[In the years that followed after the commissioning of the K-R stent, Dr. Kalam was obsessed with the idea of developing a light weight caliper for polio-affected children. To begin with he joined hands with Dr. B.N. Prasad (then Head of orthopedic at the Nizam’s Institute of Medical Sciences in Hyderabad) and later with Dr. L. Narendranath (who was Dr. Prasad’s successor at the NIMS) and in 1998 his dream was realized. The caliper made of glass-filled polypropylene used in the construction of missiles weighed hardly 400 grams, only one-tenth of the one that was in use at that time.]

Yet, skeptics argue that he was not the finest engineer the country has ever produced, nor was he the most erudite in the history of the occupants of its highest office. He never obtained an academic Ph.D., though thirty universities had conferred their honorary doctorates on him.

It was during his term as Project Director that the Indian Space Research Organization (ISRO) put ‘Rohini’ into space and got the initial PSLV design right. However, they are still struggling when it comes to Geosynchronous Satellite Launch Vehicle (GSLV). As a consequence the Mars mission had to be powered by the less potent PSLV. Because the PSLV lacked the power to plot a straight forward path to the Mars, a complicated work around had to be engineered for dealing with Earth’s gravity. The fact that Indian space scientists are still not distensible with the use of cryogenic engines will remain as a handicap in the country’s space aspirations.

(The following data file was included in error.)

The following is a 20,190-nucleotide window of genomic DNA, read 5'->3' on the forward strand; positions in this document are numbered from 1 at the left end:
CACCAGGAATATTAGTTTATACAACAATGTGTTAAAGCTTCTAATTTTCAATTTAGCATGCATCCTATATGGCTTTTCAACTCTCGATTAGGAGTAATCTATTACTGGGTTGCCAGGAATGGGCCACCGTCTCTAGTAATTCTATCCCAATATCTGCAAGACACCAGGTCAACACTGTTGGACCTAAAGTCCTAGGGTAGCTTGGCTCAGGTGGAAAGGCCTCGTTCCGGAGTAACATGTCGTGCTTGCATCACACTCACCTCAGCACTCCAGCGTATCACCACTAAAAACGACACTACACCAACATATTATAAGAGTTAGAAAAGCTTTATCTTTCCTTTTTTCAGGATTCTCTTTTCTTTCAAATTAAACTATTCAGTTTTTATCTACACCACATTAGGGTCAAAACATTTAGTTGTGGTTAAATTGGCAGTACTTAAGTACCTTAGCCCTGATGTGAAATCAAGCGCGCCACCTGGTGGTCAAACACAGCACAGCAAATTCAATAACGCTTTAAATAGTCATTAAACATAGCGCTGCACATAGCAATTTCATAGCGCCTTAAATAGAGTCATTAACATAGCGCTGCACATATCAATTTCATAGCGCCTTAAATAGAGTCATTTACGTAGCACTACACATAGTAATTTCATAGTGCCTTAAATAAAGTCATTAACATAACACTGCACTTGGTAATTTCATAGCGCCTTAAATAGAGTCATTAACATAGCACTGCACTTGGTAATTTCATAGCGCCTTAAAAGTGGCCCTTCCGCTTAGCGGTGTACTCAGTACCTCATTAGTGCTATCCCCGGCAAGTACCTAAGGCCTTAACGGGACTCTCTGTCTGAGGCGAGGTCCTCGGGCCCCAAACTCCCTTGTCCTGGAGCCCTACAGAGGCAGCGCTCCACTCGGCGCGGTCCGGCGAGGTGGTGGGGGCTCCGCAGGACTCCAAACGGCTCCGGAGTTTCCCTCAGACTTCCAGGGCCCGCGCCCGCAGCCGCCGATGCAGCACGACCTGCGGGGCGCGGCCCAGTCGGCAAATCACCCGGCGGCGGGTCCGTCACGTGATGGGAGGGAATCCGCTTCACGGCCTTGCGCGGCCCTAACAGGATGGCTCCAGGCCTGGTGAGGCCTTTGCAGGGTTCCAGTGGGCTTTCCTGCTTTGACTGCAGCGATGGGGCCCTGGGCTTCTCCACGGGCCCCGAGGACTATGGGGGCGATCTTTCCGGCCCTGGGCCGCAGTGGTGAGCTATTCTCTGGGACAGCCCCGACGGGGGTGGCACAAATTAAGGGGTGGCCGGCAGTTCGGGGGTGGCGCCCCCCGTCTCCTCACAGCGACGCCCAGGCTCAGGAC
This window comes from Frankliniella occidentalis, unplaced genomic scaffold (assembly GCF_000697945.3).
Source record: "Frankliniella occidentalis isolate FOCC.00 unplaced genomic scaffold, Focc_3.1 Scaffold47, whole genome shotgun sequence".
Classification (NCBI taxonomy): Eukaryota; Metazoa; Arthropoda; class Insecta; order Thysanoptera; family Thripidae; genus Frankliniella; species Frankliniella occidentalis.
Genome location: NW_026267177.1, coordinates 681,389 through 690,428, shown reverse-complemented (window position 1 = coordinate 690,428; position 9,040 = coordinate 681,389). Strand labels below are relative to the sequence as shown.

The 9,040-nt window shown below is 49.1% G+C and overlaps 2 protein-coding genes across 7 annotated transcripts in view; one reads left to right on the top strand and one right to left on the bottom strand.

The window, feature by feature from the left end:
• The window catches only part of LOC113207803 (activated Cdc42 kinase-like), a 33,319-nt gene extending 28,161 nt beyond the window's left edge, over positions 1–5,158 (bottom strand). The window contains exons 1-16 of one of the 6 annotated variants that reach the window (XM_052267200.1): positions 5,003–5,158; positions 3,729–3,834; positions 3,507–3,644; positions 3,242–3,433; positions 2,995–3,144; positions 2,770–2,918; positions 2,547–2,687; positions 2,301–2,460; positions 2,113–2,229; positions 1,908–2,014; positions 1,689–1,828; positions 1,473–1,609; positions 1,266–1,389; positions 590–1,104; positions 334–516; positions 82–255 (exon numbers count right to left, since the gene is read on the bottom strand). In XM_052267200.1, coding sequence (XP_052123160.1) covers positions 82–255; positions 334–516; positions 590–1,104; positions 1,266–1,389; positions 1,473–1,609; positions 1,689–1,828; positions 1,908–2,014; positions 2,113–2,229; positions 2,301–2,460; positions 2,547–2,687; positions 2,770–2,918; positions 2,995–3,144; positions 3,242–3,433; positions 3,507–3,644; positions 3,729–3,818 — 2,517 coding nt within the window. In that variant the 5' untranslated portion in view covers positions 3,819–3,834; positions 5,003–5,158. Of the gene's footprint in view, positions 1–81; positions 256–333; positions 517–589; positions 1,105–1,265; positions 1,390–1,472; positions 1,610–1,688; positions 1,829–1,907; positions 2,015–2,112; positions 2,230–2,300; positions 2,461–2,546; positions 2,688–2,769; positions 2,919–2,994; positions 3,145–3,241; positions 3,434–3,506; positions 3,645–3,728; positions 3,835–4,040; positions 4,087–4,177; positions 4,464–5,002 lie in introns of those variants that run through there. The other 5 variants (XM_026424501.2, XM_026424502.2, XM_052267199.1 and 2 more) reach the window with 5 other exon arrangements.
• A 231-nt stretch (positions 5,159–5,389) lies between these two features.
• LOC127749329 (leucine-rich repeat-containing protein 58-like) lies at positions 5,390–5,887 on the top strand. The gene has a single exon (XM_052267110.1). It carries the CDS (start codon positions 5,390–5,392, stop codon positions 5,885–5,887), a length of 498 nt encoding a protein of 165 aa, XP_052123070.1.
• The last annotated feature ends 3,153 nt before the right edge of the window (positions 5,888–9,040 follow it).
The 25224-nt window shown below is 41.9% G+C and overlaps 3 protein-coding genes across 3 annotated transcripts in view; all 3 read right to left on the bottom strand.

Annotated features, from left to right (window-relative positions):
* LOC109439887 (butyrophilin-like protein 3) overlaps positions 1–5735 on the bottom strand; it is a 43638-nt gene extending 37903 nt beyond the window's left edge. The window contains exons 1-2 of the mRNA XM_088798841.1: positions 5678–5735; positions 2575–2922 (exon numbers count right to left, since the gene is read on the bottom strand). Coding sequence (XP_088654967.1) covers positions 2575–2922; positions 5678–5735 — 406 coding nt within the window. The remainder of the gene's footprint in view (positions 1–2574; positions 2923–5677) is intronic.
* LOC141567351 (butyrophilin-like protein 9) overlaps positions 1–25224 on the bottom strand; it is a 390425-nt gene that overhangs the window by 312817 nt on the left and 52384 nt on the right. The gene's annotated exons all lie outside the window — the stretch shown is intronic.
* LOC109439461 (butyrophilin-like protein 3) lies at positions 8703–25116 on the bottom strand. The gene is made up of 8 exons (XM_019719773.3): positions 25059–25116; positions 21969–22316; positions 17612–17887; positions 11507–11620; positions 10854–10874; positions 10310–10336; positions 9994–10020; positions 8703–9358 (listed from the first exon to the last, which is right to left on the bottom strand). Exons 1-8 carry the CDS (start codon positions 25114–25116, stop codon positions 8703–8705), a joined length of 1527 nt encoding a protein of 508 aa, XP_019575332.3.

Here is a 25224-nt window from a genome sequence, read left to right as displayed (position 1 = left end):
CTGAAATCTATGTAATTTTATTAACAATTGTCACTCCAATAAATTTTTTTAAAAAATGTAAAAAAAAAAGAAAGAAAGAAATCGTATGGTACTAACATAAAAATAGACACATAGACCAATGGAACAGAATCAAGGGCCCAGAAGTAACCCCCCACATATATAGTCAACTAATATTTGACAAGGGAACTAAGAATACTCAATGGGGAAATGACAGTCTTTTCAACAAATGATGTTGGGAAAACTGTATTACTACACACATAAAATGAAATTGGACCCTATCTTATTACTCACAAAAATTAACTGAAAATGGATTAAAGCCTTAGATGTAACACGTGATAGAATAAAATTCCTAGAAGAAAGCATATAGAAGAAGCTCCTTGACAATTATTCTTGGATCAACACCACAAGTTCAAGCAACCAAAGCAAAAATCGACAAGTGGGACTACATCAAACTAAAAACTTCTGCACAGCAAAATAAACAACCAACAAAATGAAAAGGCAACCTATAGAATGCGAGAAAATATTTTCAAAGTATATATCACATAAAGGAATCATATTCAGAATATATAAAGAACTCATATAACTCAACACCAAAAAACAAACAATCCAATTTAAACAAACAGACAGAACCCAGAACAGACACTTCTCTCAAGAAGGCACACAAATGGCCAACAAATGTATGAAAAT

While the development of the missile deterrents (Prithvi, Agni, Akash) and the ‘Light Combat Aircraft’ (though yet to be inducted into the IAF) have been remarkable, other key defence projects like the ‘main battle tank’ and ‘gun radars’ are years behind schedule. Though the delays cannot be attributed solely to Dr. Kalam, he has been at the helm of the Defence Research and Development Organization (DRDO) long enough not only to be able to push these projects forward, but sadly though floundered to deliver.

Some scientific circles also point out that Pokhran-II was only a “semi-success”. It may be worth mentioning that none of the countries in possession of the H-bomb were able to roll out the contrivance in their initial attempts. Several DRDO scientists who were accessories to Pokhran-II and Pokhran-I, citing seismic statistics and energy outputs say that the H-bomb demonstration was not successful. Most people associated with Dr. Kalam admire his leadership qualities and his ability to dodge bureaucratic snags. But his competency as an aeronautical engineer has been doubted by many. Not surprisingly, both IISc Bangalore, and IIT Madras did not want to admit him into the ranks of their teaching faculty.